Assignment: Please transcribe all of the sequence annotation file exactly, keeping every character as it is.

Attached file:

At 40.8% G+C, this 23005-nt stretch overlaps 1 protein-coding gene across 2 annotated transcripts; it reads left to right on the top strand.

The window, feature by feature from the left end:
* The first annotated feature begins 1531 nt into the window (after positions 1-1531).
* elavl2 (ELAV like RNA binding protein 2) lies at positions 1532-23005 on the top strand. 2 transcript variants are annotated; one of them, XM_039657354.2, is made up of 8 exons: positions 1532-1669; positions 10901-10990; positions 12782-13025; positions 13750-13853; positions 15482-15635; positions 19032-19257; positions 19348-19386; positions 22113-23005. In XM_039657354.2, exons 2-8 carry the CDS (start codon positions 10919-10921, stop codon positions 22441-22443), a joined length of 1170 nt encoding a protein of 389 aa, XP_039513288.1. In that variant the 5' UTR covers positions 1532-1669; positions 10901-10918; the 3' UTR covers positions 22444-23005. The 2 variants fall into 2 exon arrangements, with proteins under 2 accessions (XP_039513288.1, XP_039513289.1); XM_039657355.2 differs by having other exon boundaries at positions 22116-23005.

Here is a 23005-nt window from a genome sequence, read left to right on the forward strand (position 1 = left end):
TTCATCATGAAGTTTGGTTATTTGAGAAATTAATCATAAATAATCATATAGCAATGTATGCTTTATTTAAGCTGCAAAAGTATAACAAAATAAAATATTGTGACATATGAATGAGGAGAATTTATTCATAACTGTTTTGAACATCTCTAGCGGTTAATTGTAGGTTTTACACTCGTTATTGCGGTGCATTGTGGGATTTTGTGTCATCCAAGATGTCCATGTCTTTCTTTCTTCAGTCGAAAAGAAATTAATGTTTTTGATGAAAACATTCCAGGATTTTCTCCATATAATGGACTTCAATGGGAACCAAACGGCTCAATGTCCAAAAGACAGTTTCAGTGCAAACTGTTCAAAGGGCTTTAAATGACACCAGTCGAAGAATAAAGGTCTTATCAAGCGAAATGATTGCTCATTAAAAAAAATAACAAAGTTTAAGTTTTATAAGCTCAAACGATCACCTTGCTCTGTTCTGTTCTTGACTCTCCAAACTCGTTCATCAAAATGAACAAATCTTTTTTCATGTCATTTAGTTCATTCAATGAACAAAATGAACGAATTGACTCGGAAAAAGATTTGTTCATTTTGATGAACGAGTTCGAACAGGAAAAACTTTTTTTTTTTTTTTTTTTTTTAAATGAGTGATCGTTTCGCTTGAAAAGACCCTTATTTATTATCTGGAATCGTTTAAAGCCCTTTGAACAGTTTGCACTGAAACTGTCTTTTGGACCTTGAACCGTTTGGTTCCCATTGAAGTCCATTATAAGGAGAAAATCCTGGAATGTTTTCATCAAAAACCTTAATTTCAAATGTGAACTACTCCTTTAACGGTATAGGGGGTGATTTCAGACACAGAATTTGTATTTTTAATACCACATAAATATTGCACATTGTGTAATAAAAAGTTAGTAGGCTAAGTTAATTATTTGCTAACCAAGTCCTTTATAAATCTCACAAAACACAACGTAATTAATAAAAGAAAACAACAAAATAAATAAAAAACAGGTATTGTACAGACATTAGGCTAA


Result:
At 40.8% G+C, this 23005-nt stretch overlaps 1 protein-coding gene across 2 annotated transcripts; it reads left to right on the top strand.

The window, feature by feature from the left end:
* The first annotated feature begins 1531 nt into the window (after positions 1-1531).
* elavl2 (ELAV like RNA binding protein 2) lies at positions 1532-23005 on the top strand. 2 transcript variants are annotated; one of them, XM_039657354.2, is made up of 8 exons: positions 1532-1669; positions 10901-10990; positions 12782-13025; positions 13750-13853; positions 15482-15635; positions 19032-19257; positions 19348-19386; positions 22113-23005. In XM_039657354.2, exons 2-8 carry the CDS (start codon positions 10919-10921, stop codon positions 22441-22443), a joined length of 1170 nt encoding a protein of 389 aa, XP_039513288.1. In that variant the 5' UTR covers positions 1532-1669; positions 10901-10918; the 3' UTR covers positions 22444-23005. The 2 variants fall into 2 exon arrangements, with proteins under 2 accessions (XP_039513288.1, XP_039513289.1); XM_039657355.2 differs by having other exon boundaries at positions 22116-23005.

Here is a 23005-nt window from a genome sequence, read left to right on the forward strand (position 1 = left end):
TTCATCATGAAGTTTGGTTATTTGAGAAATTAATCATAAATAATCATATAGCAATGTATGCTTTATTTAAGCTGCAAAAGTATAACAAAATAAAATATTGTGACATATGAATGAGGAGAATTTATTCATAACTGTTTTGAACATCTCTAGCGGTTAATTGTAGGTTTTACACTCGTTATTGCGGTGCATTGTGGGATTTTGTGTCATCCAAGATGTCCATGTCTTTCTTTCTTCAGTCGAAAAGAAATTAATGTTTTTGATGAAAACATTCCAGGATTTTCTCCATATAATGGACTTCAATGGGAACCAAACGGCTCAATGTCCAAAAGACAGTTTCAGTGCAAACTGTTCAAAGGGCTTTAAATGACACCAGTCGAAGAATAAAGGTCTTATCAAGCGAAATGATTGCTCATTAAAAAAAATAACAAAGTTTAAGTTTTATAAGCTCAAACGATCACCTTGCTCTGTTCTGTTCTTGACTCTCCAAACTCGTTCATCAAAATGAACAAATCTTTTTTCATGTCATTTAGTTCATTCAATGAACAAAATGAACGAATTGACTCGGAAAAAGATTTGTTCATTTTGATGAACGAGTTCGAACAGGAAAAACTTTTTTTTTTTTTTTTTTTTTTAAATGAGTGATCGTTTCGCTTGAAAAGACCCTTATTTATTATCTGGAATCGTTTAAAGCCCTTTGAACAGTTTGCACTGAAACTGTCTTTTGGACCTTGAACCGTTTGGTTCCCATTGAAGTCCATTATAAGGAGAAAATCCTGGAATGTTTTCATCAAAAACCTTAATTTCAAATGTGAACTACTCCTTTAACGGTATAGGGGGTGATTTCAGACACAGAATTTGTATTTTTAATACCACATAAATATTGCACATTGTGTAATAAAAAGTTAGTAGGCTAAGTTAATTATTTGCTAACCAAGTCCTTTATAAATCTCACAAAACACAACGTAATTAATAAAAGAAAACAACAAAATAAATAAAAAACAGGTATTGTACAGACATTAGGCTAA